Lag B’Omer is the 33rd day of the Counting of the Omer (a seven-week period of semi-mourning that begins on the second day of Passover) and corresponds to the 18th of Iyyar. The Omer (a certain measurement) of barley, which was cut down and brought to the Temple as an offering, was to be counted for forty-nine days beginning with the second night of Passover (the 50th day is Shavuot). This counting is still practiced today.
Lag B’Omer marks the culmination of a plague that killed twenty-four thousand disciples of Rabbi Akiva during the period between Passover and Shavuot many years ago. The plague ceased on the day of Lag B’Omer, which consequently became a holiday. This day is therefore observed as a semi-holiday, when weddings are permitted. Other forms of semi-mourning practiced during this period are suspended on this day.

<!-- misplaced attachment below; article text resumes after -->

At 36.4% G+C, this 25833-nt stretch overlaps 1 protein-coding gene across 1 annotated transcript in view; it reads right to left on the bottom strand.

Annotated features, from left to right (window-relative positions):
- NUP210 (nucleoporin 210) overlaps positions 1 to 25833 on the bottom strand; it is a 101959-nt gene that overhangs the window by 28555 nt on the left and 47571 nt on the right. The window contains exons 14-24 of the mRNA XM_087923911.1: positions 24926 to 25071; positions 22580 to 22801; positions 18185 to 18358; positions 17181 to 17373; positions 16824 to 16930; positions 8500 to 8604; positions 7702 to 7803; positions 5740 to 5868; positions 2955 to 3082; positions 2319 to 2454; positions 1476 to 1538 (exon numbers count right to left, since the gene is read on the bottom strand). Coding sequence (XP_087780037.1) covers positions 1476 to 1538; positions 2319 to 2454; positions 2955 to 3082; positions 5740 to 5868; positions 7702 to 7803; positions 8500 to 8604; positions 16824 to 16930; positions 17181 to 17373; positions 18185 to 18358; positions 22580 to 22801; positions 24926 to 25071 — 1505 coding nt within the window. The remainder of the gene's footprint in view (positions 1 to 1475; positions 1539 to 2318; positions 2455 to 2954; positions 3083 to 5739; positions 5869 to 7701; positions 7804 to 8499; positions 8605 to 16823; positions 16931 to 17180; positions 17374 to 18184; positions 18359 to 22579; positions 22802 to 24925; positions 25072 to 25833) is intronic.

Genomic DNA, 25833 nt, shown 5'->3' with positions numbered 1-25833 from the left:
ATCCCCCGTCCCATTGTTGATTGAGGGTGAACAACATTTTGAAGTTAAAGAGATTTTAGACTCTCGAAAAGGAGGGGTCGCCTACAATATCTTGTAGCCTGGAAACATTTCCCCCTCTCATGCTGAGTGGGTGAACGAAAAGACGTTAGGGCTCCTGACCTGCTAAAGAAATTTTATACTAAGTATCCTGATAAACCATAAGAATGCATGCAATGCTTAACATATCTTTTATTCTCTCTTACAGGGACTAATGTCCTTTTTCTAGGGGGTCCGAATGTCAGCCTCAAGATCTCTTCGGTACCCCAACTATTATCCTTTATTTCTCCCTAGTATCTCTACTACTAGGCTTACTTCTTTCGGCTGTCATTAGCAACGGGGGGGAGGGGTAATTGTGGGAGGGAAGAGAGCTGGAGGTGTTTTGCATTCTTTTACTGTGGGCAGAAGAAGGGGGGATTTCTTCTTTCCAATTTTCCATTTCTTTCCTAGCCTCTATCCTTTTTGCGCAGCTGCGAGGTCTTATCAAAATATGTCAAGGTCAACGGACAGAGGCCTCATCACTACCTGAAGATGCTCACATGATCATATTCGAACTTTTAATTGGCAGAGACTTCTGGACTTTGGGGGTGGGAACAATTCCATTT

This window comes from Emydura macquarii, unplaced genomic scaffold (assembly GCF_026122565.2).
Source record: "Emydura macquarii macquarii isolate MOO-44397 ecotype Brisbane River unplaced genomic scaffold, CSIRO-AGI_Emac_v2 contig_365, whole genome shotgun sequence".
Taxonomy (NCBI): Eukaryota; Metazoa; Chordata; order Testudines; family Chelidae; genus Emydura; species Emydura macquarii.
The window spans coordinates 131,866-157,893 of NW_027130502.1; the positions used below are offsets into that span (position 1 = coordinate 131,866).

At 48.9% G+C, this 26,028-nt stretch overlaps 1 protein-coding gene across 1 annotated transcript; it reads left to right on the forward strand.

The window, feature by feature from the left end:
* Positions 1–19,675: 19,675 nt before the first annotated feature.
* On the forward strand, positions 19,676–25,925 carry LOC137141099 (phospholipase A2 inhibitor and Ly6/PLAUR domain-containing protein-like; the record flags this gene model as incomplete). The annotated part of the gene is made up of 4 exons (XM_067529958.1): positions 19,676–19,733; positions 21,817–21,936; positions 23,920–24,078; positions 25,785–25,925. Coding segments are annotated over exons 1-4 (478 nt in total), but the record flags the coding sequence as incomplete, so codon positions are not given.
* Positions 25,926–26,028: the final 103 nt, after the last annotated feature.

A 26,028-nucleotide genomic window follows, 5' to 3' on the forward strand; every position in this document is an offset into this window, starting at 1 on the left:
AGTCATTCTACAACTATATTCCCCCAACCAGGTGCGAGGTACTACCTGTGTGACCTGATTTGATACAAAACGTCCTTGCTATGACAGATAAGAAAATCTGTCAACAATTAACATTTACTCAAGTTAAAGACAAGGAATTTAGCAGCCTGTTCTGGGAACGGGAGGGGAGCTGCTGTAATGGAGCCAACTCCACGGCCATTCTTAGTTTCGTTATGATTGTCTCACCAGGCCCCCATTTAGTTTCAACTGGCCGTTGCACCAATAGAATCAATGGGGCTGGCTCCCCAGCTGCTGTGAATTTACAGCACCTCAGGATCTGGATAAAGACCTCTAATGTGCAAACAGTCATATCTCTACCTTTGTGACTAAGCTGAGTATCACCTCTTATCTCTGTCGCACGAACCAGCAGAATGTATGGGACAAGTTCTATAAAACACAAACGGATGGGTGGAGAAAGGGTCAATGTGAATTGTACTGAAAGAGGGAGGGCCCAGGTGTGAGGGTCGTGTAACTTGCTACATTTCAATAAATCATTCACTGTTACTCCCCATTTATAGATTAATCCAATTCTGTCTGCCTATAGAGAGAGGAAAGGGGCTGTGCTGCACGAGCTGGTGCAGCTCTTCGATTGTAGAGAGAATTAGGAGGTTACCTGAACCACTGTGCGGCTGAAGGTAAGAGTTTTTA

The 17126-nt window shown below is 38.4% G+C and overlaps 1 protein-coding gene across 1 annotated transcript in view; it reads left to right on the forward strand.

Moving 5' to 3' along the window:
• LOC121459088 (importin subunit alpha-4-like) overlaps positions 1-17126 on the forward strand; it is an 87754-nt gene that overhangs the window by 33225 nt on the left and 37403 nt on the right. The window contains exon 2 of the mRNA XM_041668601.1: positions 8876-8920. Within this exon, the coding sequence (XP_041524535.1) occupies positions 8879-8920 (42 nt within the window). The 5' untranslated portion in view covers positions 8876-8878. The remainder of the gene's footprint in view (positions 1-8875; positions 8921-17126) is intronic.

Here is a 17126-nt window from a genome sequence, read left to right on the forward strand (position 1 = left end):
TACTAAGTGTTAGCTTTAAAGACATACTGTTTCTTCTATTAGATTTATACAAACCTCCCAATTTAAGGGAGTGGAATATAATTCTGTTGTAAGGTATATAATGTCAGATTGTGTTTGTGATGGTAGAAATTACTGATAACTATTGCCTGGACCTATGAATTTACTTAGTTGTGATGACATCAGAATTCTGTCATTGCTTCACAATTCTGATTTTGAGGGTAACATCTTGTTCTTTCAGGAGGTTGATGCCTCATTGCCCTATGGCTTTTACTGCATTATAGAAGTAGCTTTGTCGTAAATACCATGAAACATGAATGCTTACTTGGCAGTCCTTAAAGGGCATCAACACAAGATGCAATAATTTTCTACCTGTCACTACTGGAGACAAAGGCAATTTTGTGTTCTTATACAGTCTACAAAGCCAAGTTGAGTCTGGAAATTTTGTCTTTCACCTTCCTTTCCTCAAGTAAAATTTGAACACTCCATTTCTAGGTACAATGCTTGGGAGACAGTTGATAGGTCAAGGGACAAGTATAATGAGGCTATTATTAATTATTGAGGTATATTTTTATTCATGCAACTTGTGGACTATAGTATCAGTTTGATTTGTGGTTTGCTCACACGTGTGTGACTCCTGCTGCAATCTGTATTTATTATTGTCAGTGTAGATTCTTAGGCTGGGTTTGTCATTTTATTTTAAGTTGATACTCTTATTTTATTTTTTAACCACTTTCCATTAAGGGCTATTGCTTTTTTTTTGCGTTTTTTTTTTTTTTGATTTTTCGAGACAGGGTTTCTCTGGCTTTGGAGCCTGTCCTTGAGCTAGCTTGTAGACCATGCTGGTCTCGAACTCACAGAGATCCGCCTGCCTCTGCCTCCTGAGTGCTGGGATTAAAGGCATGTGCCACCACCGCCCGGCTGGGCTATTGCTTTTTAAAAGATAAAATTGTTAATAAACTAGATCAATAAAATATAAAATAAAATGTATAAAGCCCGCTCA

According to Jewish writings, it is believed that the appearance of manna referred to in Exodus 16 first occurred on Lag B’Omer. Kabbalists hold this date to be the anniversary of the death of Simeon b. Yohai, whom they regarded as the author of the Zohar.
There is a custom of children playing with bows and arrows on Lag B’Omer, which has a number of explanations scholars have suggested.
Lag B’Omer in modern Israel is a school holiday. Children typically light bonfires in towns and villages, and universities celebrate students’ day.